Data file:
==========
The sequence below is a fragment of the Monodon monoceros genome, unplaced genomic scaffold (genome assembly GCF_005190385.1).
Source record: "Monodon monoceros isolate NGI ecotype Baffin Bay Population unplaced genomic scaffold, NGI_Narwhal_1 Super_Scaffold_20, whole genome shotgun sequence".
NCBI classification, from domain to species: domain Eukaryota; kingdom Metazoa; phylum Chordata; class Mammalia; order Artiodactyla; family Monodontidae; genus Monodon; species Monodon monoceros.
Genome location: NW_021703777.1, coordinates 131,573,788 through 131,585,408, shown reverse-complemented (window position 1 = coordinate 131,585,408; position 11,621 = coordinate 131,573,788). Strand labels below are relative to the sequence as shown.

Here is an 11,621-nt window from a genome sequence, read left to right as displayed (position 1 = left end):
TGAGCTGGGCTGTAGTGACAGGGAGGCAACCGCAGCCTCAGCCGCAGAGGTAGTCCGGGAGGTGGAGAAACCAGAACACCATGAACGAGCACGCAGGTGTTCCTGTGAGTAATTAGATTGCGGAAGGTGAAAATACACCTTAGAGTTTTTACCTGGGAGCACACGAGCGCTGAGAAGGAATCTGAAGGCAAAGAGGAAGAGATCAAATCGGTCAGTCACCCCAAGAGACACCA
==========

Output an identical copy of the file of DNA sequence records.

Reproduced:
The sequence below is a fragment of the Monodon monoceros genome, unplaced genomic scaffold (genome assembly GCF_005190385.1).
Source record: "Monodon monoceros isolate NGI ecotype Baffin Bay Population unplaced genomic scaffold, NGI_Narwhal_1 Super_Scaffold_20, whole genome shotgun sequence".
NCBI classification, from domain to species: domain Eukaryota; kingdom Metazoa; phylum Chordata; class Mammalia; order Artiodactyla; family Monodontidae; genus Monodon; species Monodon monoceros.
Genome location: NW_021703777.1, coordinates 131,573,788 through 131,585,408, shown reverse-complemented (window position 1 = coordinate 131,585,408; position 11,621 = coordinate 131,573,788). Strand labels below are relative to the sequence as shown.

Here is an 11,621-nt window from a genome sequence, read left to right as displayed (position 1 = left end):
TGAGCTGGGCTGTAGTGACAGGGAGGCAACCGCAGCCTCAGCCGCAGAGGTAGTCCGGGAGGTGGAGAAACCAGAACACCATGAACGAGCACGCAGGTGTTCCTGTGAGTAATTAGATTGCGGAAGGTGAAAATACACCTTAGAGTTTTTACCTGGGAGCACACGAGCGCTGAGAAGGAATCTGAAGGCAAAGAGGAAGAGATCAAATCGGTCAGTCACCCCAAGAGACACCA